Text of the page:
The British Helsinki Human Rights Group monitors human rights and democracy in the 57 OSCE member states from the United States to Central Asia.
* Monitoring the conduct of elections in OSCE member states.
* Examining issues relating to press freedom and freedom of speech
* Reporting on conditions in prisons and psychiatric institutions
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Refugees 1999: The port of Calais in France
HITS: 2077 | 27-12-2001, 00:07 | Comments: (0) | Categories: France , Politics, War and peace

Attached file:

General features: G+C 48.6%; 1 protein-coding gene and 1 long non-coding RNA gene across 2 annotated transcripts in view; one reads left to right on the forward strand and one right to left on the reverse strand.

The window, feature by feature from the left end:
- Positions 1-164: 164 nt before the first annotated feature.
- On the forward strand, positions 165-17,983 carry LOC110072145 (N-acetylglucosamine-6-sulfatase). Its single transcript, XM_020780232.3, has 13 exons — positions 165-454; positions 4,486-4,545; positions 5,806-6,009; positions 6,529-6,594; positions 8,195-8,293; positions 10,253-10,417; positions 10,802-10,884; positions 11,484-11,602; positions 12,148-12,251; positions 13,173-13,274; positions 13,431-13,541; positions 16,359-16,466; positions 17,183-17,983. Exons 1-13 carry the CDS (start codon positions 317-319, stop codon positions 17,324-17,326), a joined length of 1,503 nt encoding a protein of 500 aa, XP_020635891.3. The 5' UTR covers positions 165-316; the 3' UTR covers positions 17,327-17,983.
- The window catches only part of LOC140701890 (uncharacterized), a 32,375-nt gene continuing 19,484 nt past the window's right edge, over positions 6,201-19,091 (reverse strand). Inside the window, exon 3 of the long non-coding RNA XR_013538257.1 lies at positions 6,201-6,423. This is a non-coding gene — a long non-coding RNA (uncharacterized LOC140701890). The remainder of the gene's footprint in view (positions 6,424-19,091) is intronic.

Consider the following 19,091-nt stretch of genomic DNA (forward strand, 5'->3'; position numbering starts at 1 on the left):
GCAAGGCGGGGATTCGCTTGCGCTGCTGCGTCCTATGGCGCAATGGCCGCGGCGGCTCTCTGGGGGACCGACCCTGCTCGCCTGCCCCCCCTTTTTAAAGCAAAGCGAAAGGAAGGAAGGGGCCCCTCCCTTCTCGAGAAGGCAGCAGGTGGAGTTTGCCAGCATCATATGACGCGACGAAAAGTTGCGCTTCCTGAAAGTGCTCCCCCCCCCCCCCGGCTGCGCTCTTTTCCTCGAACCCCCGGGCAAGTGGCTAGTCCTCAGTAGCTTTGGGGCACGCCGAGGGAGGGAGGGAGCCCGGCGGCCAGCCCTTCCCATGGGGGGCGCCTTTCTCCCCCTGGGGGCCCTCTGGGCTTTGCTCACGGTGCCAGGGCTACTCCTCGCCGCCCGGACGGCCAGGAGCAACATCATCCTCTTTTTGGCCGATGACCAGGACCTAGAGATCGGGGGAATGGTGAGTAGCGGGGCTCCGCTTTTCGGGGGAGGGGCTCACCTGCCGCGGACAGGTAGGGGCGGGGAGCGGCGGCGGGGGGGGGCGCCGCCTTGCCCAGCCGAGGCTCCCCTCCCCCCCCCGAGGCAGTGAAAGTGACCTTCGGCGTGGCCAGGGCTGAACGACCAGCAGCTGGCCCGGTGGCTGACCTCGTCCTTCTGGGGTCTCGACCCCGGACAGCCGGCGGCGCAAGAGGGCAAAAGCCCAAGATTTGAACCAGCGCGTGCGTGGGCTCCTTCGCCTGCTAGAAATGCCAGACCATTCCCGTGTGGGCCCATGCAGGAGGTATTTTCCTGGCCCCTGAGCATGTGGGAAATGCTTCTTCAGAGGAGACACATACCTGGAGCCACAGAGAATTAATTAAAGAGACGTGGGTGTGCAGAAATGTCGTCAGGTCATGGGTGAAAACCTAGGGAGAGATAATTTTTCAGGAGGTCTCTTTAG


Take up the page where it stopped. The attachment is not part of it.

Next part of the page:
France has a variety of problems associated with migration and asylum-seekers from North Africa, but the port of Calais just 22 miles across the English Channel from Dover provides the jumping-off point for people who wish to cross into Britain. Other Channel ports, including those in Belgium and Holland, attract some would-be asylum-seekers anxious to enter Britain but Calais is the most important point of embarkation by far. The means employed usually involve stowing away in the back of one of the many trucks that pass daily into the English port. Despite the fact that truckers face a fine in England if it can be proved they knowingly transported illegal immigrants, many say that their human cargo climbs into the back of the vehicles without their knowledge. Some have alleged that immigrants have threatened them with knives in order to gain passage, but it cannot be ruled out that others knowingly collude in the trade for the substantial financial rewards it offers _ up to several thousand dollars per person carried. On the day BHHRG visited Dover 140 people had been found hidden in the back of a truck. Many also enter Britain on the Eurostar train service from France. Once in France an immigrant can buy a ticket in Paris for the last station before the Tunnel and a second for the cross-Channel section of the route and get on the train with only perfunctory checks on documents to contend with since on showing only the first ticket the impression is given that he intends only to travel to Calais.